Load water bottles onto truck and drive to the two nearby primary schools. After dropping off about 10 water bottles in each school, Kem heads to the village community to sell water bottles. In each household, bottled water is given in exchange for empty bottles that are taken back to the facility to be cleaned and reused.

1:00 p.m.
Return to water treatment facility with empty refill bottles and unload them from truck. Go home for lunch.

2:30 p.m.
Begin water treatment process for water to be sold the next day or that same afternoon. Pump up water from the canal into cylinder water tanks. It takes about 30 minutes to pump up 2,000 litres of water into the two cylinder tanks.

3:00 p.m.
Treat canal water in the cylinder tanks with chemicals to make sure that any big particles like mud in the water sink to the bottom. Stir the two cylinders for 15 minutes each. This process is called flocculation.

Kem stirs water after mixing it with chemicals to remove big particles like mud
© UNICEF Cambodia/2016/Eun-Young Jeong

After the stirring, the remaining process for treating the water is relatively automatic. Kem switches on a tap to allow the flocculated water to transfer into a bio-sand filter and then a charcoal filter to remove smaller particles, taste and odour from the water. This process is called filtration.

The flocculated and filtrated water is then stored briefly in a tank before going through a UV system for final treatment. As the water goes through the UV system, it is exposed to UV rays that kill germs and decontaminates the water. The UV system is not switched on until the final bottling stage so that drinkable water is bottled directly without being stored in a water tank.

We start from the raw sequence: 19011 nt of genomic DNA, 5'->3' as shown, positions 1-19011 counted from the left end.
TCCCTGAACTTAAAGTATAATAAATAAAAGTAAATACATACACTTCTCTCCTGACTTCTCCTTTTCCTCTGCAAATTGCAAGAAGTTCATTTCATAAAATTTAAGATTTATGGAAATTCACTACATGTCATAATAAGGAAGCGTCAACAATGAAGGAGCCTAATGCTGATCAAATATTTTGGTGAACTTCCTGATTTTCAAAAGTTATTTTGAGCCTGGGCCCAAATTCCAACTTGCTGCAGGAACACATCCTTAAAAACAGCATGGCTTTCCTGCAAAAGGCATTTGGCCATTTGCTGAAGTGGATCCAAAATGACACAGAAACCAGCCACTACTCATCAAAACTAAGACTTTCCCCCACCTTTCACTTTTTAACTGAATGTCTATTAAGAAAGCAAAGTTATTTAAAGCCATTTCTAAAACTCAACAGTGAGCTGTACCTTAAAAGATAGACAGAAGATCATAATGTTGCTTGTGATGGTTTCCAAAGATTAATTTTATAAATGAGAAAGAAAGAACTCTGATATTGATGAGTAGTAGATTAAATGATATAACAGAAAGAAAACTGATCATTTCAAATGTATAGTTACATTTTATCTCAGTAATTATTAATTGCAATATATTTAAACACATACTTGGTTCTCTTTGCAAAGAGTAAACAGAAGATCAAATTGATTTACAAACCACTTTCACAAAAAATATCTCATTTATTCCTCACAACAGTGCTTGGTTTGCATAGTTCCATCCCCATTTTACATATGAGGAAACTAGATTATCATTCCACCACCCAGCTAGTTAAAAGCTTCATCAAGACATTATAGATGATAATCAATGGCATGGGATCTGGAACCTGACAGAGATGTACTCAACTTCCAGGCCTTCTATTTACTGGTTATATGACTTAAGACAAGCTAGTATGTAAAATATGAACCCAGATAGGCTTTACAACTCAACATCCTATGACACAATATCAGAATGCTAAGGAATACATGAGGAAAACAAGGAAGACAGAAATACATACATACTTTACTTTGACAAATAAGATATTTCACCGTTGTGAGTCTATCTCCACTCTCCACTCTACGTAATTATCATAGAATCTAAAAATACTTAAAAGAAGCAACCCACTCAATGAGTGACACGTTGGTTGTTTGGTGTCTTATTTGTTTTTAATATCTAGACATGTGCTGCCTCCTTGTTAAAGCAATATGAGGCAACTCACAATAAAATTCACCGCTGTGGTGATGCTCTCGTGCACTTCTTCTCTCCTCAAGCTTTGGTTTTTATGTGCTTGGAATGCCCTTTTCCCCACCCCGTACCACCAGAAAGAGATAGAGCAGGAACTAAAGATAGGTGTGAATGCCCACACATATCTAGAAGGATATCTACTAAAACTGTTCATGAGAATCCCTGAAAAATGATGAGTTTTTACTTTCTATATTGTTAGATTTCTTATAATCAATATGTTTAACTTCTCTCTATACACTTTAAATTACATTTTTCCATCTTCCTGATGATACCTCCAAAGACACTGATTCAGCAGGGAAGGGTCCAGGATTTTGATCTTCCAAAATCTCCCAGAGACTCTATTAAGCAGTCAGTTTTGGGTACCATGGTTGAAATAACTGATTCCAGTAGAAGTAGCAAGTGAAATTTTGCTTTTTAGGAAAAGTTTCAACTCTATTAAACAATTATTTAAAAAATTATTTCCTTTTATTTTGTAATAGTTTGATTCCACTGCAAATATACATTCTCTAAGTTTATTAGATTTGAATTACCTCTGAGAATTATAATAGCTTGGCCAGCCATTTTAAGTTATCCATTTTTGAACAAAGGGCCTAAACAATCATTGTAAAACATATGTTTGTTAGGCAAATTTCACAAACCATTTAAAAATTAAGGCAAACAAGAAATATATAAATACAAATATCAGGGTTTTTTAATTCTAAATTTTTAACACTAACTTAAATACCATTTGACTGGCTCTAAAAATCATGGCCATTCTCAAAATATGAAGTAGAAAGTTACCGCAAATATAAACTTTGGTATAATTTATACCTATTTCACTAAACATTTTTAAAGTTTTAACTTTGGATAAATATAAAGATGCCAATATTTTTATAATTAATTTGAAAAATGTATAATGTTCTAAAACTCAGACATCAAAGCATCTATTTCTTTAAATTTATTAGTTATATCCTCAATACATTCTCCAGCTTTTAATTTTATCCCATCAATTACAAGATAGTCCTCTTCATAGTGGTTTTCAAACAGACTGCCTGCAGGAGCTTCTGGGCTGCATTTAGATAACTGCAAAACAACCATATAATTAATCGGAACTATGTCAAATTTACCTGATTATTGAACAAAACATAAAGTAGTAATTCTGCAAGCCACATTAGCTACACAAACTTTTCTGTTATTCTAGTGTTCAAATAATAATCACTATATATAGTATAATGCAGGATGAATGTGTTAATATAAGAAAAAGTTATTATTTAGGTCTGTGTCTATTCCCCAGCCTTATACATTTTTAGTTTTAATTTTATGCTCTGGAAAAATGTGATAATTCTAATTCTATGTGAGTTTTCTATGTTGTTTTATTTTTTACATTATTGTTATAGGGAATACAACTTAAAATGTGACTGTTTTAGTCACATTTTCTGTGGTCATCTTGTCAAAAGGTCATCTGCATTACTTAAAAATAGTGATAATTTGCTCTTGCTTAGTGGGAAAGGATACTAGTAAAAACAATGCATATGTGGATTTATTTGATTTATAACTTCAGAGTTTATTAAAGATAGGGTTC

But an automated process doesn’t mean that Kem gets to take time off. While this is going on, Kem starts cleaning the empty bottles he collected in the morning or does bookkeeping to record his sales for the day.

If there were houses that didn’t get the water bottles that morning, Kem bottles the newly treated water and returns back to the village to sell them. After this second round of sales, Kem returns back to the water treatment facility to continue cleaning returned water bottles or to fill them up with water and seal them for delivery the next day.

Kem’s day (continued)

7:00 p.m.
Go home for dinner.

9:00 p.m.
After dinner, Kem comes back to the water treatment facility to finish off any work that needs to be done like cleaning bottles or sealing them. He goes to sleep to start another day.


Kem plans to expand the water treatment business
© UNICEF Cambodia/2016/Eun-Young Jeong
Kem’s future plans

Kem dropped out of school when he was in Grade 9. But his limited education opportunities have not bent his will to continue learning nor his ambition. With Tuek Saat 1001’s support, Kem has learned marketing, financial, communication and organizational skills. Applying his newly gained knowledge, Kem is thinking of expanding the water treatment system.

At the moment, though, he’s taking it one step at a time. His first goal is to save enough cash to purchase a new truck. The current one is windowless, according to Kem, too slow and difficult to drive. “Once I get a new truck, I’ll be able to sell more water bottles. Then, I’ll plan for what comes next.”

***

UNICEF supports children and households in Cambodia’s rural communities to access clean and safe drinking water under the AEON-funded water, sanitation and hygiene (WASH) programme. Unclean water and sanitation is one of the major issues affecting the lives of children in Cambodia. Dehydration caused by diarrhoea, which may be caused by drinking unclean water, is one of the leading causes of sickness and deaths for children worldwide. It is estimated that only 69 per cent of Cambodia’s rural population has access to safe drinking water, with the rate falling to 60 per cent in the dry season (2014 Cambodia Demographic and Health Survey). 

2 comments:

  1. great job young boy. Wish you success and I hope more Cambodian people can access to clean water.

    ReplyDelete
  2. Wish your dream come true young man. And I hope Cambodian people will get clean water more in the future. Thanks to Tuek Saat 1001's support.

    ReplyDelete